And finally, many of the conversations I have heard regarding this issue have been related to an ongoing embarrassment with being Dutch and Reformed. I do not see this in other cultures. I have Italian, Hispanic, Cuban, African-American and Asian friends who do not constantly berate their own heritage nor attempt to distance themselves from it. Most are proud and strive to preserve and cherish their heritage—building monuments, hosting festivals, designating city neighborhoods, opening restaurants, starting and maintaining colleges and hospitals with a decidedly ethnic and/or religious slant, and generally standing up for their culture in the public square. Why is it that this new generation of Reformed Dutch is apparently embarrassed with who they are and where they came from? I happen to like our customs, our food, our work ethic, our faith, our churches, our intellectual prowess AND our college.
Amanda Jager Peterman ’94
Sensitivity for fellow Christians
I grew up in the Christian Reformed Church and graduated from Calvin in 1966, having received an excellent education there. However, in 1971 I joined the Presbyterian Church, with my major concern being the limited role of female leadership in the CRC. I have never regretted my decision. I am grateful that the Spirit is gradually working to allow the ordination of women in the CRC, but am deeply saddened by the decision about Professor Isom.
Kathleen DeKorne Mezoff ’66
Diversity, not conformity
Diversity celebrates differences and varieties. When you want Italian food, you go to a place that specializes in Italian food. In previous decades, these restaurants were primarily located in neighborhoods with an Italian identity created because of the number of Italian immigrants and their descendants. One could enjoy the different sounds, sights, flavors, languages and smells of different peoples in a truly diverse society.
Today, society, in its drive for diversity, is actually stamping it out. Gone are the Italian and Polish neighborhoods, all subject to equal housing laws. Gone are the businesses that primarily catered to an ethnic clientele, destroyed by equal employment laws which made the companies hire individuals who did not share the same heritage as their clientele.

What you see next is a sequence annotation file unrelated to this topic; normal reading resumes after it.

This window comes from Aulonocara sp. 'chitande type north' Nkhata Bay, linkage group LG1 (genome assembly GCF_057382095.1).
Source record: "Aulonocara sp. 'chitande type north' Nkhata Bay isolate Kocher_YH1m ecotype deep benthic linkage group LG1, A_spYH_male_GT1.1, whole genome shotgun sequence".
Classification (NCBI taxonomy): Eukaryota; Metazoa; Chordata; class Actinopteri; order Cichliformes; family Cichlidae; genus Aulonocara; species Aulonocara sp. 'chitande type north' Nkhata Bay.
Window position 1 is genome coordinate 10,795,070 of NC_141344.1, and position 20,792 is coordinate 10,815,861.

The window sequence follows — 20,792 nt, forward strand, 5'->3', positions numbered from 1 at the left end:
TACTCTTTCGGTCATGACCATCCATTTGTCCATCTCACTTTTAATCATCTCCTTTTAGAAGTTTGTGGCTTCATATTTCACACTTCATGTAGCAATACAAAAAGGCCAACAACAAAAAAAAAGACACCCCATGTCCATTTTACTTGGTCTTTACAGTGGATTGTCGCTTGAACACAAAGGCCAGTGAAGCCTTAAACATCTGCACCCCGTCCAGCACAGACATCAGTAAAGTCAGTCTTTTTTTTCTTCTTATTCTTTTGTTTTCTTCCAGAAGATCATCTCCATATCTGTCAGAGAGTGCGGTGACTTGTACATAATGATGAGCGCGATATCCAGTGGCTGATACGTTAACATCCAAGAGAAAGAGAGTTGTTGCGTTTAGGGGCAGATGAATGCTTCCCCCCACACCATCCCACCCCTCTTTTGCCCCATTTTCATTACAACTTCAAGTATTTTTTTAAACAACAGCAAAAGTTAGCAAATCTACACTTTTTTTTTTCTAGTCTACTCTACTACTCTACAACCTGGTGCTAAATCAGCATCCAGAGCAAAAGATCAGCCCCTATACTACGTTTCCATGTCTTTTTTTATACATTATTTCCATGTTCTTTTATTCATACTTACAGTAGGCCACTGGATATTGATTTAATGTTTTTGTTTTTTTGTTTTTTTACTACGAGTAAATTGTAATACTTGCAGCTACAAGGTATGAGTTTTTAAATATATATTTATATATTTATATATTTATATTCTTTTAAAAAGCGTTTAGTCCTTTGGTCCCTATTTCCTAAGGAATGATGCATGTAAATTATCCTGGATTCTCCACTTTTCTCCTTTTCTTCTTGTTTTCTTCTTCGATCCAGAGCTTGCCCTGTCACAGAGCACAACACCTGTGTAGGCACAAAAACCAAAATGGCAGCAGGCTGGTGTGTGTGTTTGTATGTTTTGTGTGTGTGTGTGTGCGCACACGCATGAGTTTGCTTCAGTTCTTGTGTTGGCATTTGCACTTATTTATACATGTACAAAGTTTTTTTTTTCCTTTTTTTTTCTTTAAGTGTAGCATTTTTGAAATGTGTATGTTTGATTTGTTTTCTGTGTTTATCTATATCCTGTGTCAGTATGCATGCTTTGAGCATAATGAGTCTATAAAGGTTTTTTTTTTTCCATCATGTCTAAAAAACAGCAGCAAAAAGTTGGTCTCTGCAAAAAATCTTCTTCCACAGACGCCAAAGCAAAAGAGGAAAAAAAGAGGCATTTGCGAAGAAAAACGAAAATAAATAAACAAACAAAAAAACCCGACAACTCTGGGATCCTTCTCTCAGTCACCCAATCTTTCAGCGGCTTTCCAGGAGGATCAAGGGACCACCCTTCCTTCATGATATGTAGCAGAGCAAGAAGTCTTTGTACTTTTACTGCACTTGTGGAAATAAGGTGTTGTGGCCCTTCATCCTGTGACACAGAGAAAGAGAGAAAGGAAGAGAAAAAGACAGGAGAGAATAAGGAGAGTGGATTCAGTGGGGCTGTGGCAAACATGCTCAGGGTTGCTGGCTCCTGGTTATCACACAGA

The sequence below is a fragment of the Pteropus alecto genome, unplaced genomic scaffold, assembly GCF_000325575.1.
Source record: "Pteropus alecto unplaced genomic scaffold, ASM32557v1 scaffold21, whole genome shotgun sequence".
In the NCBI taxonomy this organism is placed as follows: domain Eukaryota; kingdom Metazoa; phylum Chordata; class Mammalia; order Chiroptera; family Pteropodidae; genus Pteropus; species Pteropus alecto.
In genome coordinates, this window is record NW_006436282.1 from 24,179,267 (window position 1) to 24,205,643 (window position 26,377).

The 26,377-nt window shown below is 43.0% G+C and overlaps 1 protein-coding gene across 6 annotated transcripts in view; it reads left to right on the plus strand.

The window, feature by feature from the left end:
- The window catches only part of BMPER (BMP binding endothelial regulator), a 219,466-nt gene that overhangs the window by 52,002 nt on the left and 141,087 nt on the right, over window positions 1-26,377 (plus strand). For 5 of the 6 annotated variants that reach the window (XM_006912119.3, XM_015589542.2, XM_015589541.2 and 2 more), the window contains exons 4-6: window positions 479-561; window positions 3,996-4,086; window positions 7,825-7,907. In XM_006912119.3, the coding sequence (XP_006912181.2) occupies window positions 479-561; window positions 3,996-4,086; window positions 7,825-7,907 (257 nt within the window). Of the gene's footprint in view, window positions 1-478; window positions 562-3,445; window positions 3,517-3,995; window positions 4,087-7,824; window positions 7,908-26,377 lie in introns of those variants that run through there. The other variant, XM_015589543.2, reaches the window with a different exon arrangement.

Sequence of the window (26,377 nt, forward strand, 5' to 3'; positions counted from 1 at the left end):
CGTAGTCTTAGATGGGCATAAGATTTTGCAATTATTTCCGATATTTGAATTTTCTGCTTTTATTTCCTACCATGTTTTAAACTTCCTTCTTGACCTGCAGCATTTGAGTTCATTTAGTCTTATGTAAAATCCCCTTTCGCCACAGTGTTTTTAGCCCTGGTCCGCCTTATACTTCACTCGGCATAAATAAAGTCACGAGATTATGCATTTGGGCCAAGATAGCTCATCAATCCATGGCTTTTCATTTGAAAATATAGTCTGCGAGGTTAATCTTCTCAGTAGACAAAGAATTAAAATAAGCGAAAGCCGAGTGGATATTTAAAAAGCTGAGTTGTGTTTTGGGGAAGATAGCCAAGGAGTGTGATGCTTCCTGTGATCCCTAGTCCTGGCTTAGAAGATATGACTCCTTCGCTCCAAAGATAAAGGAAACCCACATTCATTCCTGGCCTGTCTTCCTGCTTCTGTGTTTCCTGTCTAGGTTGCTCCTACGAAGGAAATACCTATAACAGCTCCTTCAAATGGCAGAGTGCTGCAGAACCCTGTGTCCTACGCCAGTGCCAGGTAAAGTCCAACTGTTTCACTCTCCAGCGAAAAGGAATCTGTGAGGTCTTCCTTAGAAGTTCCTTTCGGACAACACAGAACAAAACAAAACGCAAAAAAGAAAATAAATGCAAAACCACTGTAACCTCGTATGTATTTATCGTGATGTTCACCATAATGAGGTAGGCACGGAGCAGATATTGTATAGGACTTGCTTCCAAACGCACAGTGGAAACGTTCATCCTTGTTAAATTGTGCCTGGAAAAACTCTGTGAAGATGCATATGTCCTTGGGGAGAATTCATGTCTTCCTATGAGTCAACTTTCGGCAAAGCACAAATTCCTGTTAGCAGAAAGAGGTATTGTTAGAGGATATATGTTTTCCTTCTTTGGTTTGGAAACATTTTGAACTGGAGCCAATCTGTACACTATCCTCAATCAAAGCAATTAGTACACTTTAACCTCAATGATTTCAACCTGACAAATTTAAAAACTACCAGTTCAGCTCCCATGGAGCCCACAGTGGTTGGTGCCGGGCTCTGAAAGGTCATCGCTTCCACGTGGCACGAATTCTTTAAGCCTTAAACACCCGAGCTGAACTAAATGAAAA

True diversity requires gathering together people of a common religion, perspective, heritage, custom or whatever makes the group unique, in a common enterprise. If every institution must no longer be distinctive, there will be conformity and a complete lack of diversity.
For true diversity to exist, Calvin must be particularly dutiful to maintain its mission, which does not encompass general Christianity. Rather, Calvin is distinctly and historically Reformed with its unique tie to the Christian Reformed Church that should be cherished and nurtured. Calvin’s contribution to diversity is the fact that it is Reformed, and the best way to preserve that distinction is to require its faculty members to be members of the CRC. Without this distinctiveness, the Midwest, nation and the world will lose diversity, as Calvin slides into general Christianity and perhaps some other destination in the future.
I assume that most people would agree that in the name of diversity every restaurant should not have the same menu. Similarly, we should not insist that every Christian college have the same requirements. “Diversity” must not lead to conformity.
Jim Davids ’73
Dr. Spoelhof remembered
This faithful Christian verbalized a foreshadowing of what awaited him. Now, like those lights packed away, his earthly flame has dimmed. But our faith reminds us he now sees the Light of Lights and eternally rests in the glow of Christ, His Savior and Lord.
Jack R. Van Ens ’67
NOTE: You may leave a memory of President Spoelhof on his memorial Web site by signing the Guestbook.
Thanks to career development
Kelli Muilenburg ’07
Kip Haggerty, ex’77
Alums and sons read Wednesday Wars
Giving to Calvin
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People at Calvin